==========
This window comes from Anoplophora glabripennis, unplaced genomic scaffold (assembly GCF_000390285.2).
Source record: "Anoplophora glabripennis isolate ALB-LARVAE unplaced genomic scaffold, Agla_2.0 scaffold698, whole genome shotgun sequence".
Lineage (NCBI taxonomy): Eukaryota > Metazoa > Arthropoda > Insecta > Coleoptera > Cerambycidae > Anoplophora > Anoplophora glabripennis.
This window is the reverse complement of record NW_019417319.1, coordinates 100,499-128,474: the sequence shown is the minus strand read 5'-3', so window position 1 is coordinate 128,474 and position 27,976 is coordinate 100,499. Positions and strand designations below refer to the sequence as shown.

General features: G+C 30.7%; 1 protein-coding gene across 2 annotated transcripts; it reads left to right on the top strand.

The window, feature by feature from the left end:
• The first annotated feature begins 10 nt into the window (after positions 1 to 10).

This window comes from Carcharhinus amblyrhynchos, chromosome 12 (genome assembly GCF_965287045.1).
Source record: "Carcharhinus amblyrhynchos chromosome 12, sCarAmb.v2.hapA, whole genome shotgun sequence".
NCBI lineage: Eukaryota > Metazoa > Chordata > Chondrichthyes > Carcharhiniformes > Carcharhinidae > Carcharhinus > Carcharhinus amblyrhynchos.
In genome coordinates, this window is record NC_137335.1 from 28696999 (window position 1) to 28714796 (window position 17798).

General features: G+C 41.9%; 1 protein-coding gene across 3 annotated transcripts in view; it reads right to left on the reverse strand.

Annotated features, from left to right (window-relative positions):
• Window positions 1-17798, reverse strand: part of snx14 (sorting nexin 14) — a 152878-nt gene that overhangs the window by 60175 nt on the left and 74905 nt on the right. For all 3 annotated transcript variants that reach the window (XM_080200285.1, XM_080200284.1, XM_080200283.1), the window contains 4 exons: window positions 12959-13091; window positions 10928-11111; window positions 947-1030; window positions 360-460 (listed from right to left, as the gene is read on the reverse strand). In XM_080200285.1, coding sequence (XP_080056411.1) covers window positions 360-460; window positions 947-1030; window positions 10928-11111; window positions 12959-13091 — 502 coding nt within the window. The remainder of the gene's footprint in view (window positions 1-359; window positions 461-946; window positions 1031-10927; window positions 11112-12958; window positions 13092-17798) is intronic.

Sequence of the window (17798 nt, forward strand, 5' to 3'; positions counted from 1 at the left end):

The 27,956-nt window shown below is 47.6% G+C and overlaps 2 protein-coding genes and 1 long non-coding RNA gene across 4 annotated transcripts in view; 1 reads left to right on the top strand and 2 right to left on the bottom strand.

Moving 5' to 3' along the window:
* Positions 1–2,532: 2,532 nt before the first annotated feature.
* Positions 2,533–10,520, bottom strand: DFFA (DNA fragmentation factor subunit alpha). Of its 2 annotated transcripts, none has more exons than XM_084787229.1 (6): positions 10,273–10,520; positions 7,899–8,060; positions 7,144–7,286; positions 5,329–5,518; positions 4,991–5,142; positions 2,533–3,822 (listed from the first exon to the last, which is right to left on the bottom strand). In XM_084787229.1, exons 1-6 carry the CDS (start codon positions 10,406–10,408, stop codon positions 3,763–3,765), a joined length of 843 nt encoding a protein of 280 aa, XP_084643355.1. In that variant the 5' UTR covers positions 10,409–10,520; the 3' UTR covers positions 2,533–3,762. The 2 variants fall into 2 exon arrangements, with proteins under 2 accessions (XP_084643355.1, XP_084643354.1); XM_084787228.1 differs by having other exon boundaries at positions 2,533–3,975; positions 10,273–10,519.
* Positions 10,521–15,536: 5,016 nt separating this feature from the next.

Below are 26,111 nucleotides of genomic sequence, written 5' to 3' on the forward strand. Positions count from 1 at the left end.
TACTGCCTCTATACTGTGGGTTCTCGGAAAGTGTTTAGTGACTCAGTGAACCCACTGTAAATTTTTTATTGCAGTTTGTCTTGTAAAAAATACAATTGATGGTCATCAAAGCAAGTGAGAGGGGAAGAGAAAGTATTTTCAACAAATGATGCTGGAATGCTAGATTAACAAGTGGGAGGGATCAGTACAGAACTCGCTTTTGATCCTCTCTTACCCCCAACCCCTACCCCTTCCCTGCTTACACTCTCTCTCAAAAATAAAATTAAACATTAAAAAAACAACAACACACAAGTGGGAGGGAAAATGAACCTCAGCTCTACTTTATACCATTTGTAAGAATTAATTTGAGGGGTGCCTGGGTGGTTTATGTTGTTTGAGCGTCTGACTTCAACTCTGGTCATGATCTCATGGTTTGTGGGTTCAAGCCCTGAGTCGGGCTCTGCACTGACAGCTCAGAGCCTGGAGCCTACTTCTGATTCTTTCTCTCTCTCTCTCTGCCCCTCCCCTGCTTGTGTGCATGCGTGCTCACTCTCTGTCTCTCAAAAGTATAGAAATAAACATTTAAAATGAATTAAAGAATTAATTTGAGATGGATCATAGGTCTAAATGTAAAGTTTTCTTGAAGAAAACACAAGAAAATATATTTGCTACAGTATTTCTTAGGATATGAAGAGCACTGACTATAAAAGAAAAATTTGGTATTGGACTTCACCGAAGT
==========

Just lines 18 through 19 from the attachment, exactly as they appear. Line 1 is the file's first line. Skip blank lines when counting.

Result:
* Positions 1–2,532: 2,532 nt before the first annotated feature.
* Positions 2,533–10,520, bottom strand: DFFA (DNA fragmentation factor subunit alpha). Of its 2 annotated transcripts, none has more exons than XM_084787229.1 (6): positions 10,273–10,520; positions 7,899–8,060; positions 7,144–7,286; positions 5,329–5,518; positions 4,991–5,142; positions 2,533–3,822 (listed from the first exon to the last, which is right to left on the bottom strand). In XM_084787229.1, exons 1-6 carry the CDS (start codon positions 10,406–10,408, stop codon positions 3,763–3,765), a joined length of 843 nt encoding a protein of 280 aa, XP_084643355.1. In that variant the 5' UTR covers positions 10,409–10,520; the 3' UTR covers positions 2,533–3,762. The 2 variants fall into 2 exon arrangements, with proteins under 2 accessions (XP_084643355.1, XP_084643354.1); XM_084787228.1 differs by having other exon boundaries at positions 2,533–3,975; positions 10,273–10,519.